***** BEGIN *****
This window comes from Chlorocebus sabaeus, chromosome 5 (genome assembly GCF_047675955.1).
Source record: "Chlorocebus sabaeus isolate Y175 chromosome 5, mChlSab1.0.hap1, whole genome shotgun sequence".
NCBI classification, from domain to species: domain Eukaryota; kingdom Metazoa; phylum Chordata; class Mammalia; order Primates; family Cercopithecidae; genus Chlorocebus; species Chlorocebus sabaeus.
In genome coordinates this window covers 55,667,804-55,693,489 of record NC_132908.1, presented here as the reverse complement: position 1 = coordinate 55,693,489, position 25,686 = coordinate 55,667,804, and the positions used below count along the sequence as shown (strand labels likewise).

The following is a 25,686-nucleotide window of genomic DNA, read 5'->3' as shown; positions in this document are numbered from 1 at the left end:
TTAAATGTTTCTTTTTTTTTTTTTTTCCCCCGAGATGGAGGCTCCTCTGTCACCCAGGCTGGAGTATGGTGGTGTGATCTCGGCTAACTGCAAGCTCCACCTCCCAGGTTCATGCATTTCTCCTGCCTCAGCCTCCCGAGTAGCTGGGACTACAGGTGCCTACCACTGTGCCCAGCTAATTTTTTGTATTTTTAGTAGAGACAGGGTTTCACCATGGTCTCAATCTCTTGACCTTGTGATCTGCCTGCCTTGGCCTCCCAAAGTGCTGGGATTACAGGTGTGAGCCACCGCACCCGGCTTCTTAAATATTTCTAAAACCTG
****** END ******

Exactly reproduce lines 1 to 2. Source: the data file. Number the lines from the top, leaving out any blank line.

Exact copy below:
This window comes from Chlorocebus sabaeus, chromosome 5 (genome assembly GCF_047675955.1).
Source record: "Chlorocebus sabaeus isolate Y175 chromosome 5, mChlSab1.0.hap1, whole genome shotgun sequence".